It is shown by the evidence that cup-leathers had been used in the central valves of the plungers of pumps, the cup-leather contracting on the downstroke and allowing the water to-pass by, and spreading out on the up-stroke and raising the water; and that it was not new to employ a variable chamber to effect, by the gradual escape of water from it, the slow and gradual closing of a valve.
În George Hulme's English patent No. 8,971, of November, 1841, is shown a device for “keeping a valve open for any required length of time for the supply of water to the basins of water-closets generally.” The specification says: "To regulate the length of time that the valve, F, may be kept open for the flow of water from the reservoir to the basin of the closet, after the pan or valve has closed, the barrel, A, A, is furnished with the openings, N, N, communicating from the under to the upper side of the bucket, D, and fitted with a cock, 0. Now, by turning the cock, 0, in such a position that the water-way through the cock, 0, will be diminished, more time will be required for the bucket to displace the contents of the barrel, and vice versa.” The bucket, D, does not have a cup-leather, but has a central valve, E, to allow the water to pass.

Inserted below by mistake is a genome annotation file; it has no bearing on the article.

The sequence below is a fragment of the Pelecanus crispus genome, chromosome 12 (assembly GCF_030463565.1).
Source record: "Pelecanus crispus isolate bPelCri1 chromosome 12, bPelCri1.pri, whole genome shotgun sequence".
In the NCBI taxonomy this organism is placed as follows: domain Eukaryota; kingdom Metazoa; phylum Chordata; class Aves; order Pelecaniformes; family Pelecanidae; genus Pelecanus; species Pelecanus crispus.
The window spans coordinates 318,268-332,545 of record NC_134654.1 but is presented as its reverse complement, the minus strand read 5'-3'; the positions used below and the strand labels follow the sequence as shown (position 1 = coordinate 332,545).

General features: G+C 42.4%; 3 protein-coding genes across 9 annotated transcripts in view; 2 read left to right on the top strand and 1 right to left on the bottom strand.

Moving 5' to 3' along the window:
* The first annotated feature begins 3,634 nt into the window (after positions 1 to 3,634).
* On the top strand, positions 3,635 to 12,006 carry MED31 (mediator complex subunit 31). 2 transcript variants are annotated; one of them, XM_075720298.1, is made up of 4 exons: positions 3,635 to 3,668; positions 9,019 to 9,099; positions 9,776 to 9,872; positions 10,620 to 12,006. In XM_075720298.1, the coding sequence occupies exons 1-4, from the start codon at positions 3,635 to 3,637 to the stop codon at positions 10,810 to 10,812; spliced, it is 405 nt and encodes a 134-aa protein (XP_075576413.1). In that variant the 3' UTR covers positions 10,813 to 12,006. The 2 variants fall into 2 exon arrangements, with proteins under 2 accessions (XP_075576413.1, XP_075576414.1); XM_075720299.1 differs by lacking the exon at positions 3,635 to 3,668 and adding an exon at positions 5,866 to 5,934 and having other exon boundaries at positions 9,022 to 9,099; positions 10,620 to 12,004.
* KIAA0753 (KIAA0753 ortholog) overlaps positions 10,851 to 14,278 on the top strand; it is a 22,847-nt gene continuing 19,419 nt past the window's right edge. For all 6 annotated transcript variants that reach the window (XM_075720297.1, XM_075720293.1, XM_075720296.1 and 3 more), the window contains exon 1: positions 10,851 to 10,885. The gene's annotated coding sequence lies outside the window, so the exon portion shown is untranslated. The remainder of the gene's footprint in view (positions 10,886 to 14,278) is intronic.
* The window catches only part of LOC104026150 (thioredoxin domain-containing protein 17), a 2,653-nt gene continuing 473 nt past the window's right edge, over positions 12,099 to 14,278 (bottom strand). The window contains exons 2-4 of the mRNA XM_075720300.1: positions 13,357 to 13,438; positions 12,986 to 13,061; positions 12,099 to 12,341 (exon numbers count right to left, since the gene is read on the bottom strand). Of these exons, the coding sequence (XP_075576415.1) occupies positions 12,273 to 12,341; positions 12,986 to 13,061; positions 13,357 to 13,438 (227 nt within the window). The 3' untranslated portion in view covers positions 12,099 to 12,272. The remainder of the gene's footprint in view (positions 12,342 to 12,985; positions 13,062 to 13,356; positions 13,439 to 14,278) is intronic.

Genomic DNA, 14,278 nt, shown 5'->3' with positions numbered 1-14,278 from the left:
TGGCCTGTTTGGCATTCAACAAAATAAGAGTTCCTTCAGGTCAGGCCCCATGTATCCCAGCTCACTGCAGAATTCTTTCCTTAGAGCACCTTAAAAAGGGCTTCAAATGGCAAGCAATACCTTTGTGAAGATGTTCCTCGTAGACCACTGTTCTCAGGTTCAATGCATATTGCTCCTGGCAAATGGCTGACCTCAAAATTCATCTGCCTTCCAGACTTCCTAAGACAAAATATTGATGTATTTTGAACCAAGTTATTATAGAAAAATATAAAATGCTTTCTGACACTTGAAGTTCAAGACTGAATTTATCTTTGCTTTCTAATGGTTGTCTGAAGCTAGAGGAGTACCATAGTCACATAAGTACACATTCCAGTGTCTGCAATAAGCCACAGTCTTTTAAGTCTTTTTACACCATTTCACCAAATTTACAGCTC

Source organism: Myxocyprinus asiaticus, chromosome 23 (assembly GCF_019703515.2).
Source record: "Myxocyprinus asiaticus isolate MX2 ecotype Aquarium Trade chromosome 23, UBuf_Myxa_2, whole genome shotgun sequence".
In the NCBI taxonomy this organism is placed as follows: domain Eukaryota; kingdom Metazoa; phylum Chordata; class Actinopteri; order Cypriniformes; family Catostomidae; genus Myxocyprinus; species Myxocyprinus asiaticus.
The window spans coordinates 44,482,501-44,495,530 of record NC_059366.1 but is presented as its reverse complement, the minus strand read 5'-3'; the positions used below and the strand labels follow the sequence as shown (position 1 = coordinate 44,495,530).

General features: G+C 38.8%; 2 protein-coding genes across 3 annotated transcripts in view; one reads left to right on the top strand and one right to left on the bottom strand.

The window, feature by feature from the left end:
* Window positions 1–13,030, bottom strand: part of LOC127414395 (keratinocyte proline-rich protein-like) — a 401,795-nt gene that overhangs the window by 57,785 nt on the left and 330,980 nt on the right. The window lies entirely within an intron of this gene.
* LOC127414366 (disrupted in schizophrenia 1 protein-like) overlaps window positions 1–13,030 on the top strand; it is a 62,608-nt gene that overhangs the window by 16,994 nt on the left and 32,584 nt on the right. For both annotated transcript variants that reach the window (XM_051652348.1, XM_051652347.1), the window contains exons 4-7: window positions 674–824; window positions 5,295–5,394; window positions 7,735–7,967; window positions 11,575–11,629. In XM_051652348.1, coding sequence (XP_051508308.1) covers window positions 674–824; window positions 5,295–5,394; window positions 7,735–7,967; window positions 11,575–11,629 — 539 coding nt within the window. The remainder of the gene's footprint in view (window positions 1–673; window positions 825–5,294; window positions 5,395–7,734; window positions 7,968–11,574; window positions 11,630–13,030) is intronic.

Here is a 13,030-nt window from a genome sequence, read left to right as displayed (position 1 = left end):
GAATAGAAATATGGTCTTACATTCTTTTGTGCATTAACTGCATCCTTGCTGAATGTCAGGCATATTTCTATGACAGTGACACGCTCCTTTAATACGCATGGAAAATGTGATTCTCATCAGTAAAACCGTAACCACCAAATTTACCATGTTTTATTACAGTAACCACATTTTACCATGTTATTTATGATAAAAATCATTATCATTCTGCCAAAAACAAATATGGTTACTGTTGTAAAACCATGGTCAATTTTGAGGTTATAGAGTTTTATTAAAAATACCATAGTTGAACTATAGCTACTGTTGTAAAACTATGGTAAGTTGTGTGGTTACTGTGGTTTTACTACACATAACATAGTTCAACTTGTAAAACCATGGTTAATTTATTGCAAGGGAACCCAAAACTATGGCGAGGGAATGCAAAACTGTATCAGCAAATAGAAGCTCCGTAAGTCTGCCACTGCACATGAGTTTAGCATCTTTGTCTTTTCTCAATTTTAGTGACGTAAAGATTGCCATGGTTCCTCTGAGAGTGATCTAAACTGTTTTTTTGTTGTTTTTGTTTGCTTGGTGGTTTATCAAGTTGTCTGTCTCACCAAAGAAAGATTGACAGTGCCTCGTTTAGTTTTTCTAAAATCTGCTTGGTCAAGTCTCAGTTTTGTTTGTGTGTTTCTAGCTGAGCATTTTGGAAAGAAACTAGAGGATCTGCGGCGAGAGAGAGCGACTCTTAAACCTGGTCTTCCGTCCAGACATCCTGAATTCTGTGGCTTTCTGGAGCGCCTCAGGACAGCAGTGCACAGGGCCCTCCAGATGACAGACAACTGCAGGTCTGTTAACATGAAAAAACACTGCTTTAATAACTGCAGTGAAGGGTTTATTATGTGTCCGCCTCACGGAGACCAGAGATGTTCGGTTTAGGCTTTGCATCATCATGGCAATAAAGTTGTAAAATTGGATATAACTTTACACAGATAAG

The defendants have substantially the Hulme construction, using a cupleather centrally, instead of the Hulme central valve. A central valve being old, and a cup-leather being old, and a central valve and cup-leather combined being old, and a plunger with a central valve and a means of regulating the escape of the water from above it being old, and the device for the escape of the water, used by the defendants, being the same as in Hulme, it must be held that, for the purpose of securing the free passage of water in one direc